The driving force behind plans for a new European Super League is money – specifically, the chance to make more of it.
But exactly how much money do the six English clubs involved – Manchester United, Liverpool, Manchester City, Chelsea, Arsenal and Tottenham Hotspur – and the other six known founder teams – Real Madrid, Barcelona, Atletico Madrid, Juventus, AC Milan and Inter Milan – stand to make?
And would it be enough to offset any losses caused by being kicked out of other competitions, such as the Premier League?
Where is this money coming from? And will it leave the rest of football much poorer?
Here, we explain what we know about the financial side of the European Super League.
What will European Super League clubs earn?
Before a ball is even kicked, each of the 15 founder clubs – the 12 already named above, plus three more – will share in a €3.5bn pot.
But although this has been labelled an “infrastructure grant” and a “welcome bonus” it is in fact a loan against future media rights revenues that will need to be repaid.
JP Morgan Chase is underwriting the finance, which will reportedly cost €264m a year to pay down over 23 years at 2-3 per cent interest.
How much will media rights be worth?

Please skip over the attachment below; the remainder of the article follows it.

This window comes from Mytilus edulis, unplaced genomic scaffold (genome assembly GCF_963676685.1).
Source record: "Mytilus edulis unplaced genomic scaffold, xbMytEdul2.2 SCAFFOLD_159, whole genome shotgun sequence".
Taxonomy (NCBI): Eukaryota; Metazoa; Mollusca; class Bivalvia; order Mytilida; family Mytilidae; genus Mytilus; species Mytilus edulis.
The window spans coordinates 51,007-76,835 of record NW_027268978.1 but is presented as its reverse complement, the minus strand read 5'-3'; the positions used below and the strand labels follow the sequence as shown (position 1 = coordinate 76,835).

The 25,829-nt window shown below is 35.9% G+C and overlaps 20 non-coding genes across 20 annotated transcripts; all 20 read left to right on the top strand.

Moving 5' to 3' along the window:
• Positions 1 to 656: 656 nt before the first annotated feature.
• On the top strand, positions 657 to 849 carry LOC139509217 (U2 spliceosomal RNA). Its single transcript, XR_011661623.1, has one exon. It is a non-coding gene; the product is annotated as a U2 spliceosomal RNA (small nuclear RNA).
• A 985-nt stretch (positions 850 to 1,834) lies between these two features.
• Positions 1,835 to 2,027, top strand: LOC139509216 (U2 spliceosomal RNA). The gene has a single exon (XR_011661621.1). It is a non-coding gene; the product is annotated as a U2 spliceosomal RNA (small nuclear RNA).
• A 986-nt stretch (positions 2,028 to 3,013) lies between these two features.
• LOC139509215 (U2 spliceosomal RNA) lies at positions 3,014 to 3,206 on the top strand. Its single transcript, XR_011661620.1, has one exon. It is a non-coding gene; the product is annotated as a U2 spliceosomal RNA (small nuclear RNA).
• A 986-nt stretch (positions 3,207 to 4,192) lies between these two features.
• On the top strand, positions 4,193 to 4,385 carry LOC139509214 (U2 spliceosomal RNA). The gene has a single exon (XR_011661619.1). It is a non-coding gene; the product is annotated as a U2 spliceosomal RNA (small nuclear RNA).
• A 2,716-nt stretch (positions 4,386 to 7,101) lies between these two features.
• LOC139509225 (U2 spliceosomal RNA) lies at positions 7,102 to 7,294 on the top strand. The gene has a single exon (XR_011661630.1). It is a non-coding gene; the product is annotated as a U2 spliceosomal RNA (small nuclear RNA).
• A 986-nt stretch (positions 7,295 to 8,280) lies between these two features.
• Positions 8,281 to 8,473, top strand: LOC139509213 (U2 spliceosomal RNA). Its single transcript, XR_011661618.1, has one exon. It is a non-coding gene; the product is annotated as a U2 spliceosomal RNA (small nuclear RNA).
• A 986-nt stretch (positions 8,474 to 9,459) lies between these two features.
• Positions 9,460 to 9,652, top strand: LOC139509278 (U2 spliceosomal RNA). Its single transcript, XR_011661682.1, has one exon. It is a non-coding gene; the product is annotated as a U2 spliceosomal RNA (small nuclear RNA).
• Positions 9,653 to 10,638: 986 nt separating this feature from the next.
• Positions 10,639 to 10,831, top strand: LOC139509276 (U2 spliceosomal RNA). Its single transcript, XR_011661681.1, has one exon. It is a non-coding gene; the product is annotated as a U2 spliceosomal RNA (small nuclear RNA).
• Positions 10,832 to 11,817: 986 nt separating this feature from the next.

European Super League organisers are reported to be seeking €4bn a year for its media rights.
Industry analysts believe Amazon and Disney to be the most likely buyers. DAZN has denied reports it is already on board.
The Champions League, which it would effectively replace, currently generates around €3bn of revenue. It typically pays out €2bn to teams, who earn at least €25m and up to €120m.
It is hoped European Super League payments would comfortably exceed that.
However, it is unclear whether clubs would still be entitled to play in their domestic leagues.
That is particularly pertinent for English teams, as the Premier League generates by far the most income of any national football competition.
Premier League media rights are worth £3bn a year currently, with clubs receiving £90m-175m per season.
What will this mean for the rest of football?
Plans for a European Super League threaten to deprive Uefa of cash that it distributes across the game at all levels.
Organisers of the breakaway competition insist they will be able to increase these so-called solidarity payments.
They also say they will increase the sums as the league’s revenues rise over time.
Sceptics point out, however, that the self-governing European Super League could ditch this pledge further down the road.